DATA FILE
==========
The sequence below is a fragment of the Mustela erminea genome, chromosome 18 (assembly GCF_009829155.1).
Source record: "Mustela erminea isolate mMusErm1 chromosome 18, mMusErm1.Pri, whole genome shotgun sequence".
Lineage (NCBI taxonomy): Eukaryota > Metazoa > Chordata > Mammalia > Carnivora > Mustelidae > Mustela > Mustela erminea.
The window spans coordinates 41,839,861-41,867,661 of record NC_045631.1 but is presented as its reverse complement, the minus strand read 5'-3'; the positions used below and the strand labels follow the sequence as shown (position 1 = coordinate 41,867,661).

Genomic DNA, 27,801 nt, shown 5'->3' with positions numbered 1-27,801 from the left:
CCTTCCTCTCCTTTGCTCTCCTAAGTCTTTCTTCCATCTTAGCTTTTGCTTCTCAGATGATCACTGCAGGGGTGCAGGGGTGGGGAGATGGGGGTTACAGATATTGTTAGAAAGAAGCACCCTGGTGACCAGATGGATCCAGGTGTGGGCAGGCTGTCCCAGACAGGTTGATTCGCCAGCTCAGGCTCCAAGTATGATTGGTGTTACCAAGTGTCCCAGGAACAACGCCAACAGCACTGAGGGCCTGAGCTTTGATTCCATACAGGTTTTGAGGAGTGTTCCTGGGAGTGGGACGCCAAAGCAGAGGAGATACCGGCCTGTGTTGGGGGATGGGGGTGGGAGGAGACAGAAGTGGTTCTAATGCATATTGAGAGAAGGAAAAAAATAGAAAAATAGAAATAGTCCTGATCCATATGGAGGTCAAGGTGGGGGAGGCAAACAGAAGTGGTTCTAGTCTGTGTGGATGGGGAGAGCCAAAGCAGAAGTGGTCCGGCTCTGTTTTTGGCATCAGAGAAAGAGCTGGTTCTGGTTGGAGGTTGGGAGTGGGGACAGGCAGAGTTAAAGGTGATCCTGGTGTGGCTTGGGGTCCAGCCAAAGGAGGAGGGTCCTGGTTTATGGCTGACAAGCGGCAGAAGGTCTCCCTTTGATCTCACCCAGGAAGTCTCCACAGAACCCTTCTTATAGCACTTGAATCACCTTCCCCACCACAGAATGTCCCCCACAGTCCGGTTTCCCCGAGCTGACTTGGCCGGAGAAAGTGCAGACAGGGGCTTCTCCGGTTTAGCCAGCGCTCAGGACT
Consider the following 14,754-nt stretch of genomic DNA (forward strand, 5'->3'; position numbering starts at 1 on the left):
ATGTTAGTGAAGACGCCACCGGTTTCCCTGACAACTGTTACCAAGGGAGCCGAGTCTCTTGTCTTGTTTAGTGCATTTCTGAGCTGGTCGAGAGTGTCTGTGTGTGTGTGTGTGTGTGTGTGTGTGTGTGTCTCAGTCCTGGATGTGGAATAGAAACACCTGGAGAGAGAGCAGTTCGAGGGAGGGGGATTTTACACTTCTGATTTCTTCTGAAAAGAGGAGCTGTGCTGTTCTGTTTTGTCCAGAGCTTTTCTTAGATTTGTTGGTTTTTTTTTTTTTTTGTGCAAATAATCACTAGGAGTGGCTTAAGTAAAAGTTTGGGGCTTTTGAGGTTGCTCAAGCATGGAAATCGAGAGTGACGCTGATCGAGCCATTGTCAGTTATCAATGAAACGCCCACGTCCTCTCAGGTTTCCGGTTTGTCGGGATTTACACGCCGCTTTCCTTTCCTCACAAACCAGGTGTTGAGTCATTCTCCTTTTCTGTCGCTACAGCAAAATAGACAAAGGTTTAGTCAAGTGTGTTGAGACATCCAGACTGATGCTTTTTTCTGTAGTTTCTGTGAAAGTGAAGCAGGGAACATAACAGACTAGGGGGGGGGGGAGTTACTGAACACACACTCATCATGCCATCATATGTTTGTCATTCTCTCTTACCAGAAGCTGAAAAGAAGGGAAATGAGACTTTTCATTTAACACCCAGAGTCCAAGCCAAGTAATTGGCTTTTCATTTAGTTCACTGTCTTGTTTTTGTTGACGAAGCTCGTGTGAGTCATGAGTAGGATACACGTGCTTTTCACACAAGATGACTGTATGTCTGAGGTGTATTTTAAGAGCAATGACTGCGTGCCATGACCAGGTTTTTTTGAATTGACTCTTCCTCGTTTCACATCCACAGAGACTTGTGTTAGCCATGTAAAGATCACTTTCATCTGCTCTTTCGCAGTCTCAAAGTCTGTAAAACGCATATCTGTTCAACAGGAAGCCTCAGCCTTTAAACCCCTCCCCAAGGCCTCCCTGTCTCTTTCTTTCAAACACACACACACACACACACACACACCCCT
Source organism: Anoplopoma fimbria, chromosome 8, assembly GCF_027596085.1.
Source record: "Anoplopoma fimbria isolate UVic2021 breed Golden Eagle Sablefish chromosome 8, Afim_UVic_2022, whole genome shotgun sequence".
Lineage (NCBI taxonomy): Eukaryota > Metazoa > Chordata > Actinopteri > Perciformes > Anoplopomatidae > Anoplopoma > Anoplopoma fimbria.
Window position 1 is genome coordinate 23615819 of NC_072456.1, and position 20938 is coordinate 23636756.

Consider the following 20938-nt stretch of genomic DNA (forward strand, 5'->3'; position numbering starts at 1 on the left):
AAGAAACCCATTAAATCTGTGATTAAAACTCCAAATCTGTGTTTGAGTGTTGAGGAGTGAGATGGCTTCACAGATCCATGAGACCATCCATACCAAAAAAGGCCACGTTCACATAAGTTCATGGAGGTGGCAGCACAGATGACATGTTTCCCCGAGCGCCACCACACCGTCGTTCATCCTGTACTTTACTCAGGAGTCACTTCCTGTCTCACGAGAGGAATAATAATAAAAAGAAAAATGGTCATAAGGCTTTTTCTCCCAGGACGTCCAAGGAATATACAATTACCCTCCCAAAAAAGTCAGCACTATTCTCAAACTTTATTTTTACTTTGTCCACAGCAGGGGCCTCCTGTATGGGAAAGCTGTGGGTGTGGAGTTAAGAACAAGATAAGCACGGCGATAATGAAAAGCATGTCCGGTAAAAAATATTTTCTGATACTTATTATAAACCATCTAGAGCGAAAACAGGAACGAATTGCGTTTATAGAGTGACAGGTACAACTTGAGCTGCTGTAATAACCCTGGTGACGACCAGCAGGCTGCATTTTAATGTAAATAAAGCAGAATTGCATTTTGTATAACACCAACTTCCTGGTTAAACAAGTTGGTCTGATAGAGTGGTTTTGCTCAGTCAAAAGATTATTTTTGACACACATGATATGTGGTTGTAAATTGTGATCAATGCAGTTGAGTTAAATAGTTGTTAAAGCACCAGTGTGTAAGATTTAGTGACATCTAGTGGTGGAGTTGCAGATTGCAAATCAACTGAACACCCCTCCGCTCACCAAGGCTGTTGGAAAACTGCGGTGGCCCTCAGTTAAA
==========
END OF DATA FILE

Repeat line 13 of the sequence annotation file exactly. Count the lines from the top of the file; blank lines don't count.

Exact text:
Consider the following 20938-nt stretch of genomic DNA (forward strand, 5'->3'; position numbering starts at 1 on the left):